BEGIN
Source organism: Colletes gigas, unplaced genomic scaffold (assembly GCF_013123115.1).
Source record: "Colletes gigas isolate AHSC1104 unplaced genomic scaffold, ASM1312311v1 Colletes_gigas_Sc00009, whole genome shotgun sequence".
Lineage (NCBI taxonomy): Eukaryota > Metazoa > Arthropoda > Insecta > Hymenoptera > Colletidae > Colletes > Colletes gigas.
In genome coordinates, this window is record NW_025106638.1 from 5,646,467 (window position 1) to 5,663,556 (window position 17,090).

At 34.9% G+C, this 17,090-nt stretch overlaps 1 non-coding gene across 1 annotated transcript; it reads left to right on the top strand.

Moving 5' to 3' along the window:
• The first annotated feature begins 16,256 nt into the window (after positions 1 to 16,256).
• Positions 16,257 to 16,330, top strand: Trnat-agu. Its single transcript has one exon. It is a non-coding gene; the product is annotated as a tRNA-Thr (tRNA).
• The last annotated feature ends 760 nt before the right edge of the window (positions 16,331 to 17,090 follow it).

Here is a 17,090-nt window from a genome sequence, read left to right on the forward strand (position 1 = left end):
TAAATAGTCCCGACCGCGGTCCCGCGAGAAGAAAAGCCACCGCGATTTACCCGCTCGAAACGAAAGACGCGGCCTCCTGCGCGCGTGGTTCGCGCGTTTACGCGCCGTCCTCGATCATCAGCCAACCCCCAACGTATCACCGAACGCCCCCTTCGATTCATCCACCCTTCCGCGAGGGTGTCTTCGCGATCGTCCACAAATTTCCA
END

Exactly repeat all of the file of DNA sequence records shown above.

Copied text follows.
Source organism: Colletes gigas, unplaced genomic scaffold (assembly GCF_013123115.1).
Source record: "Colletes gigas isolate AHSC1104 unplaced genomic scaffold, ASM1312311v1 Colletes_gigas_Sc00009, whole genome shotgun sequence".
Lineage (NCBI taxonomy): Eukaryota > Metazoa > Arthropoda > Insecta > Hymenoptera > Colletidae > Colletes > Colletes gigas.
In genome coordinates, this window is record NW_025106638.1 from 5,646,467 (window position 1) to 5,663,556 (window position 17,090).

At 34.9% G+C, this 17,090-nt stretch overlaps 1 non-coding gene across 1 annotated transcript; it reads left to right on the top strand.

Moving 5' to 3' along the window:
• The first annotated feature begins 16,256 nt into the window (after positions 1 to 16,256).
• Positions 16,257 to 16,330, top strand: Trnat-agu. Its single transcript has one exon. It is a non-coding gene; the product is annotated as a tRNA-Thr (tRNA).
• The last annotated feature ends 760 nt before the right edge of the window (positions 16,331 to 17,090 follow it).

Here is a 17,090-nt window from a genome sequence, read left to right on the forward strand (position 1 = left end):
TAAATAGTCCCGACCGCGGTCCCGCGAGAAGAAAAGCCACCGCGATTTACCCGCTCGAAACGAAAGACGCGGCCTCCTGCGCGCGTGGTTCGCGCGTTTACGCGCCGTCCTCGATCATCAGCCAACCCCCAACGTATCACCGAACGCCCCCTTCGATTCATCCACCCTTCCGCGAGGGTGTCTTCGCGATCGTCCACAAATTTCCA